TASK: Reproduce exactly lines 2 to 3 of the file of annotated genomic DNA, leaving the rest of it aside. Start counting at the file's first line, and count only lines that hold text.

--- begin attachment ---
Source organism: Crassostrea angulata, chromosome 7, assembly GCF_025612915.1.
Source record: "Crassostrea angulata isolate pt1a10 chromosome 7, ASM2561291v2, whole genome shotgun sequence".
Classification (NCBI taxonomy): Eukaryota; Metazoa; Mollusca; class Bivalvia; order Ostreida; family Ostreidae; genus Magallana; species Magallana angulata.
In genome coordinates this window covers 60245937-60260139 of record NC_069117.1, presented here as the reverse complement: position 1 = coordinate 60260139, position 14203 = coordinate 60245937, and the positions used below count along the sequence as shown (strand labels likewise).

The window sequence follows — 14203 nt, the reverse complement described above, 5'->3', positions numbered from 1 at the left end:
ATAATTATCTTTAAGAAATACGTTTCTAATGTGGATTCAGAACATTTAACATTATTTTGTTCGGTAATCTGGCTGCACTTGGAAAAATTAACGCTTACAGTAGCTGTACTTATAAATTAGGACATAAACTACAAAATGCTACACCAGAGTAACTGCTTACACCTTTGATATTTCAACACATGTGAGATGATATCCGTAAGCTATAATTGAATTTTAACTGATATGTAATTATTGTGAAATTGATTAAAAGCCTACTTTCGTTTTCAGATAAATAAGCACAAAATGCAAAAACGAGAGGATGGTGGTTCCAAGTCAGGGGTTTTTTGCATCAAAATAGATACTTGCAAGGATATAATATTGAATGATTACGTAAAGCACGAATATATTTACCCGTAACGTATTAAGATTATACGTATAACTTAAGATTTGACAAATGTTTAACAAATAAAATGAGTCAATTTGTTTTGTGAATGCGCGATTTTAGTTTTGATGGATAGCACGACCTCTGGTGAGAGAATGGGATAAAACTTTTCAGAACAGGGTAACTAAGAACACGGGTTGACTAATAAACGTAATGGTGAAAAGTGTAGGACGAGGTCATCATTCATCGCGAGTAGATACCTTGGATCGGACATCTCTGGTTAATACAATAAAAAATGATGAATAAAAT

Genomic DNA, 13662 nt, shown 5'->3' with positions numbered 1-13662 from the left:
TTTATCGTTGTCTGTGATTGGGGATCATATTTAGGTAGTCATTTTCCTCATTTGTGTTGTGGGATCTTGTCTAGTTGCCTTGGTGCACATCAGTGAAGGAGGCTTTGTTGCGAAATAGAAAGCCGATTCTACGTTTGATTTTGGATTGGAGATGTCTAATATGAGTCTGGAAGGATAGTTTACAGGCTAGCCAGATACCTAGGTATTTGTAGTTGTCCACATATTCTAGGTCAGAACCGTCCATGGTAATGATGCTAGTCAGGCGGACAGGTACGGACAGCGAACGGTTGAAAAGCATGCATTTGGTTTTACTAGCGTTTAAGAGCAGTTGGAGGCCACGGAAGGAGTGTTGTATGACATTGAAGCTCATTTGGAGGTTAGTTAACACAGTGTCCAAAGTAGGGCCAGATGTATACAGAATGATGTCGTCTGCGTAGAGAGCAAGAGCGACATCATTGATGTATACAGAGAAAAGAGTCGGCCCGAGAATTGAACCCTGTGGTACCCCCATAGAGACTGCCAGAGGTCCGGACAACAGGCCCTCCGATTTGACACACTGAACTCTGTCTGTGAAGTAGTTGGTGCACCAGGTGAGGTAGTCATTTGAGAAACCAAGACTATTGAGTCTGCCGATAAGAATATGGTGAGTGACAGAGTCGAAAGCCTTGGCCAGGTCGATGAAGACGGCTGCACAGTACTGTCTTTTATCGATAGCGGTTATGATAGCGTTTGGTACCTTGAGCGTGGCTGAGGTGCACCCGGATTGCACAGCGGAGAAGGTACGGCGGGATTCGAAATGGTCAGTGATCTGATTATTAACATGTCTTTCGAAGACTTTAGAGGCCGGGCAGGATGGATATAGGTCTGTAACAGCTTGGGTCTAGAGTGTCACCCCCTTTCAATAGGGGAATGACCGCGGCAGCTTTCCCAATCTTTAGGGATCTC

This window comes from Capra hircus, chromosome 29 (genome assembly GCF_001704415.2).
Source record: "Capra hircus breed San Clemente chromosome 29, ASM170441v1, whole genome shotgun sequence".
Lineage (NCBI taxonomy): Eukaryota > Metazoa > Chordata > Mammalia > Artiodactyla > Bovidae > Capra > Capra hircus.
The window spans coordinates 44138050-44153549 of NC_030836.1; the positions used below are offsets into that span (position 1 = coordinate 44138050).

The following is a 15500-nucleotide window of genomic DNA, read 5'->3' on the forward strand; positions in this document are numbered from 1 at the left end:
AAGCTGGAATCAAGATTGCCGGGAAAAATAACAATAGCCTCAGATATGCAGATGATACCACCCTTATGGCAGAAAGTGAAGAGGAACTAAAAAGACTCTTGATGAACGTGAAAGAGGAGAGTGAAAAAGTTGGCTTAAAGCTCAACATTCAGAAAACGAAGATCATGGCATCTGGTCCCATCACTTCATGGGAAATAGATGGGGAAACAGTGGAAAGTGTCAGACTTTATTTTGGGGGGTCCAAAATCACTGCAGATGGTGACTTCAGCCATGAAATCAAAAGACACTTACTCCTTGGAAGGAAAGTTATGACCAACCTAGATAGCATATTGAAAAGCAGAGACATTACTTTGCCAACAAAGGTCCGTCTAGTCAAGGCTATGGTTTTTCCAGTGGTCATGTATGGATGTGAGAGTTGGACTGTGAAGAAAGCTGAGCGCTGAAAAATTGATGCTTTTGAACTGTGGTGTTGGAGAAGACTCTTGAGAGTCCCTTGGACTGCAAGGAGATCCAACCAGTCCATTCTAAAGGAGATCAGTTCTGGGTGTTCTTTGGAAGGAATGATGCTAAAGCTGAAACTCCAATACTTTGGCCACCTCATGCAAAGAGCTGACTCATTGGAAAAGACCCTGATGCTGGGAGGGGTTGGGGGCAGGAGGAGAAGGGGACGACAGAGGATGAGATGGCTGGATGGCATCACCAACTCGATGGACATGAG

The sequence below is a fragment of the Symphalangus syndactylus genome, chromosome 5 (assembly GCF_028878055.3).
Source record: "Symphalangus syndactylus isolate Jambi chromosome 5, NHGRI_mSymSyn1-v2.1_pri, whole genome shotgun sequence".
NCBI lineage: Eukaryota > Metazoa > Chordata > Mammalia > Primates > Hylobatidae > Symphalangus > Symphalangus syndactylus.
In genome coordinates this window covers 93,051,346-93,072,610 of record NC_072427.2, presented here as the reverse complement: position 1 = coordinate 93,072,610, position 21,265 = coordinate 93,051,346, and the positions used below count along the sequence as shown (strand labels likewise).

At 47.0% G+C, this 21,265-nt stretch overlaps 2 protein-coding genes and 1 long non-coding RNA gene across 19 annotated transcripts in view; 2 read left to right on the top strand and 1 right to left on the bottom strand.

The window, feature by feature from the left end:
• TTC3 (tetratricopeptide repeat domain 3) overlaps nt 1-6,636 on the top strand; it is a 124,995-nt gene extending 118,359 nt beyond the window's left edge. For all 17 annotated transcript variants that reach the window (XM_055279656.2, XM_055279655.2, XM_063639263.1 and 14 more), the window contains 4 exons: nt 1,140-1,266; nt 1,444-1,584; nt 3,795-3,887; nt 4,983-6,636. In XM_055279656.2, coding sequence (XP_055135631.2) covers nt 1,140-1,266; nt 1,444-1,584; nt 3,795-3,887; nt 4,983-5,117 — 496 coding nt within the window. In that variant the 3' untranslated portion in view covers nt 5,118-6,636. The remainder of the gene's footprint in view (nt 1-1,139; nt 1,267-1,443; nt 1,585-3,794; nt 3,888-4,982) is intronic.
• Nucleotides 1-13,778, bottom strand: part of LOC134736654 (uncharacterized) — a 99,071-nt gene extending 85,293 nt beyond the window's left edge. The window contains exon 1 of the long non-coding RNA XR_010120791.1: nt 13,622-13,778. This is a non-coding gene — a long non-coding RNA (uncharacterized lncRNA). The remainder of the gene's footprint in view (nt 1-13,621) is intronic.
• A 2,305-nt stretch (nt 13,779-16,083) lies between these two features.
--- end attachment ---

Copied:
Source record: "Crassostrea angulata isolate pt1a10 chromosome 7, ASM2561291v2, whole genome shotgun sequence".
Classification (NCBI taxonomy): Eukaryota; Metazoa; Mollusca; class Bivalvia; order Ostreida; family Ostreidae; genus Magallana; species Magallana angulata.